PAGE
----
US 3622932 A
Description (OCR text may contain errors)
United States Patent Inventors Peter J. Cunavelis;
Edmund Joseph Distefano; Donald L. Osterhoudt, Jr., all of Poughkeepsie, N.Y. Appl. No. 55,325 Filed July 16, 1970 Patented Nov. 23, 1971 Assignee International Business Machines Corporation Armonk, N.Y.
SELF -RESTORING THERMAL SWITCH WITII MEANS FOR INDICATING PREVIOUS OVERTEMPERATURE CONDITION 3 Claims, 4 Drawing Figs.
US. Cl 337/376, 337/62, 337/66, 337/79, 337/416 Int. Cl II0lh 37/08 Field of Search 337/79, 376, 416, 62, 66
 References Cited UNITED STATES PATENTS 2,714,644 8/1955 Harrison 337/376 X 2,577,425 12/1951 Marcoz 337/66 2,647,969 8/1953 Marcoz 337/79X 2,496,049 1/1950 Henry 337/79 X Primary Examiner-Bernard A. Gilheany Assistant Examiner-F. E. Bell Attorneys-Hanifin and .lancin and Edward S. Gershuny SELF-RESTORING THERMAL SWITCH WITH MEANS FOR INDICATING PREVIOUS OVER'I'EMPERATURE CONDITION BACKGROUND OF THE INVENTION This invention relates to thermally operated switches which turn off when an overtemperature condition occurs and which automatically turn on again after the excessive heat has dissipated. More particularly, the invention relates to switches of this type which are provided with visual indicating means to indicate the occurrence of an overtemperature condition.
It is quite common to use, in electrical equipment, switches which will disconnect one or more portions of the equipment from a source of power when the current flowing through the switch exceeds a predetermined limit for a given amount of time. It is also quite common to employ switches which will automatically reconnect the equipment to the source of power after an amount of time sufficient for the heat generated by the overcurrent condition to have dissipated. Such switches are often used in situations where overcurrent conditions (or overtemperature conditions which are due to some other cause) are generally of a transient nature and where it would be wasteful of such resources as time and manpower to require outside intervention to restore power to the unit in question. Systems which utilize the automatically restoring switches also typically have one or more main switches which will permanently disconnect the source of power in the event of an exceptionally heavy or lengthy current (or temperature) overload. This permanent disconnection will remain until some outside intervention is supplied to reconnect the source of power after the cause of the overtemperature condition has been remedied.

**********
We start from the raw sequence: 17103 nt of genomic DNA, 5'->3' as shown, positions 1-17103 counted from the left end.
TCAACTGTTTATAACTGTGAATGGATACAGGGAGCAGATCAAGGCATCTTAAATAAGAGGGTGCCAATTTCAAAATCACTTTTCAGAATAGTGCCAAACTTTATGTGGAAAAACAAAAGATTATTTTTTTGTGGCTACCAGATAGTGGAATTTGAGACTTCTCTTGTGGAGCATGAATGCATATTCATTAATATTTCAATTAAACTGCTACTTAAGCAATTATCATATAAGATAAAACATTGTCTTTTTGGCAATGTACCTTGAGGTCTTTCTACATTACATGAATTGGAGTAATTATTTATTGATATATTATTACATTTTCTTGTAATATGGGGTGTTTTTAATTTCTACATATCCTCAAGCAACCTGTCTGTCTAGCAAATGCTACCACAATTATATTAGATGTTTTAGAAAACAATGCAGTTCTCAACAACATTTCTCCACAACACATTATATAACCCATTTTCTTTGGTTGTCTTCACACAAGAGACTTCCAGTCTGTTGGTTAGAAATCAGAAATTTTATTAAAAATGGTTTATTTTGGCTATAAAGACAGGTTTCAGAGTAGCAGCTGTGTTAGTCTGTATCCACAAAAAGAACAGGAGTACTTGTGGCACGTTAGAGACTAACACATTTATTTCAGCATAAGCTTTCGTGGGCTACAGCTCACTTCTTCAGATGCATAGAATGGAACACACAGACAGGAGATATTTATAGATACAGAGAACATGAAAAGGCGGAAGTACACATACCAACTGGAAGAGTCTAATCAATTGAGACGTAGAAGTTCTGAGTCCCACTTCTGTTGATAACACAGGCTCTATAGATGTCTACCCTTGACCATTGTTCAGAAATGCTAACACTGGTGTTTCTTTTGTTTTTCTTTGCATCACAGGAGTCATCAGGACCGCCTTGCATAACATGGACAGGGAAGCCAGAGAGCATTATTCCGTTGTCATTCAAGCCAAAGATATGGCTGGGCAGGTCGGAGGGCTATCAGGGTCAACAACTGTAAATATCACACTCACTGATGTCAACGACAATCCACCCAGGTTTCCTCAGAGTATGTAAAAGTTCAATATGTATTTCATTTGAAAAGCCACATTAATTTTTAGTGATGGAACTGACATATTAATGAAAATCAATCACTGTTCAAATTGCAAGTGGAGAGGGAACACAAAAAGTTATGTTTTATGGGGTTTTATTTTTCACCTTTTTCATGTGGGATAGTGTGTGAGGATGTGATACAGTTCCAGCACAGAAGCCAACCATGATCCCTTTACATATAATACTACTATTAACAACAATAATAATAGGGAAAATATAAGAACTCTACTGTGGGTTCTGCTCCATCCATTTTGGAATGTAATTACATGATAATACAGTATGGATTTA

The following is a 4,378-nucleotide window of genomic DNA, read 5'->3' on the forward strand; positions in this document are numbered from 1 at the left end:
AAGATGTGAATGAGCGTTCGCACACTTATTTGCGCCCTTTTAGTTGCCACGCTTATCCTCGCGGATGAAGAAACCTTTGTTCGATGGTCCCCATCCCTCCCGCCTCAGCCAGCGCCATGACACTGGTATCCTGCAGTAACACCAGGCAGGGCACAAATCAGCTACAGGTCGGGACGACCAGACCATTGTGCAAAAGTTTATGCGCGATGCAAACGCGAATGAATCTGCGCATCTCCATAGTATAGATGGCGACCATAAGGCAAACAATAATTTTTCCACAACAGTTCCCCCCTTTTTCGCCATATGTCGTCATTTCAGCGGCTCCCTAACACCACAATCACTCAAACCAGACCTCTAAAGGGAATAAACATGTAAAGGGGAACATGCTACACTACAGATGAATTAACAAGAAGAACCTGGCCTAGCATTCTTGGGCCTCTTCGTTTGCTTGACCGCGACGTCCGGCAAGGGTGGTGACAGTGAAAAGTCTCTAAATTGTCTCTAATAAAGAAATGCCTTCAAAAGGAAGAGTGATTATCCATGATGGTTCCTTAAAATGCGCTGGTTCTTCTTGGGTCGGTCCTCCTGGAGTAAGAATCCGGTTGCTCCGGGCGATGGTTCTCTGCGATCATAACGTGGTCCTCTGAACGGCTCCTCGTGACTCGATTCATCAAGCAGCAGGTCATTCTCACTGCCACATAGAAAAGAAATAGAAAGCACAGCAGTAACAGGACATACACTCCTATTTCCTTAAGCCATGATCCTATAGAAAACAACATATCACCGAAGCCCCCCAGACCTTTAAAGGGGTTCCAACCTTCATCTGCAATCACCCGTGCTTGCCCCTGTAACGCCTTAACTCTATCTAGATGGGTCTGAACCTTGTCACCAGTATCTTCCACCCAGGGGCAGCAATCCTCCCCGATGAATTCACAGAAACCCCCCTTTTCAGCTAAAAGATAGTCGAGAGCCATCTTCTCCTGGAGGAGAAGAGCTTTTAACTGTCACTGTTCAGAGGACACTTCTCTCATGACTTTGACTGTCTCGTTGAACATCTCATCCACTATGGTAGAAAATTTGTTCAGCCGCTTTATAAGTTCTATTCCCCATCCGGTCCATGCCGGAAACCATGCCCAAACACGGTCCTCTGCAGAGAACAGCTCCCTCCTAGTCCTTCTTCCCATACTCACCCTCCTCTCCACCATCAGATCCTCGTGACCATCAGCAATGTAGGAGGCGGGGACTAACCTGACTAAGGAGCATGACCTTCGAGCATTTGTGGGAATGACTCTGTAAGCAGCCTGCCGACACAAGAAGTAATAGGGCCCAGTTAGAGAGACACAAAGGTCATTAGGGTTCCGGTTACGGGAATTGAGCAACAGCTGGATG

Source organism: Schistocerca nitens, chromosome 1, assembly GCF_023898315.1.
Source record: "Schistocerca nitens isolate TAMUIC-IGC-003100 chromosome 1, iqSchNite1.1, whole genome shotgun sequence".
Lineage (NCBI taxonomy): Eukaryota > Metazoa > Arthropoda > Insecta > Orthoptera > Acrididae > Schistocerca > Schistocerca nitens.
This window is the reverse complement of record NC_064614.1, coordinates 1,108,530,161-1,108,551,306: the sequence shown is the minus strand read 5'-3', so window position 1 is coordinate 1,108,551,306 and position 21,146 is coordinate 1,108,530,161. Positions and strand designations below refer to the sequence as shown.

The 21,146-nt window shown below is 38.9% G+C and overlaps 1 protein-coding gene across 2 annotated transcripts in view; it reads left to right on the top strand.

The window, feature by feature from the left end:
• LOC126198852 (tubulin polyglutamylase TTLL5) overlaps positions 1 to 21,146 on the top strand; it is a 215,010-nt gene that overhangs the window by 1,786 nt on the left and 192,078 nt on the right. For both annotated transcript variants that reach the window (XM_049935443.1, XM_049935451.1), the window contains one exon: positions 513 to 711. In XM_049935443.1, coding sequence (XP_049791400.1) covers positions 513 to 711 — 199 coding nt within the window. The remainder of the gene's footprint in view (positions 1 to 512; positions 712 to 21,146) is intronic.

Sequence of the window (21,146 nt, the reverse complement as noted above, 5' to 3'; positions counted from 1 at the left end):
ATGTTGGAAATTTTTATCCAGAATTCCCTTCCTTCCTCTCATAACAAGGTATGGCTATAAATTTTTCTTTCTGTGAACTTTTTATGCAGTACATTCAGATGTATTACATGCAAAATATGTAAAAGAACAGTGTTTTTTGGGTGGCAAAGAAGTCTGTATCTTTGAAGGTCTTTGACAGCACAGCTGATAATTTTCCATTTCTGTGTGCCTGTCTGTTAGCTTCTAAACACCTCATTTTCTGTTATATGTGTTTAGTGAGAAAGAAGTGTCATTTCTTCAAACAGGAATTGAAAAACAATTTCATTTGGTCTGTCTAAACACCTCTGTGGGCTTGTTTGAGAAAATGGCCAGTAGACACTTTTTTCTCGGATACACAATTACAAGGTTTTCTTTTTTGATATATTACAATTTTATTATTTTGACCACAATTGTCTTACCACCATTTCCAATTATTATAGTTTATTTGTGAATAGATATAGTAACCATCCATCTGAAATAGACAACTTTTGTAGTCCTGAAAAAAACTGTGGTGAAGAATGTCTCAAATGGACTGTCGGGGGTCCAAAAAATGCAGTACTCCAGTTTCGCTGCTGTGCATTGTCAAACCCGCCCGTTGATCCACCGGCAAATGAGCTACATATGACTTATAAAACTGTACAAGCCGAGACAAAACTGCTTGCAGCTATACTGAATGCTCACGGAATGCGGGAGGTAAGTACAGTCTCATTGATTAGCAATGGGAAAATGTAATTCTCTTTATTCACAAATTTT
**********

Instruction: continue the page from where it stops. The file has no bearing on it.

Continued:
During the course of routine maintenance of electrical equipment, it is desirable to be able to locate potential problems before the problems become serious. Identification of potential problems would be made easier if a record could be kept of those portions of the equipment wherein overtemperature conditions had occurred during a period of time. However, the self-restoring switches commonly used in the prior art provide no simple means for identifying those switches which had been tripped by a previous transient overtemperature condition.
It is therefore an object of this invention to provide a thermally operated, self-restoring switch which will provide a readily identifiable indication-of a previous overtemperature condition.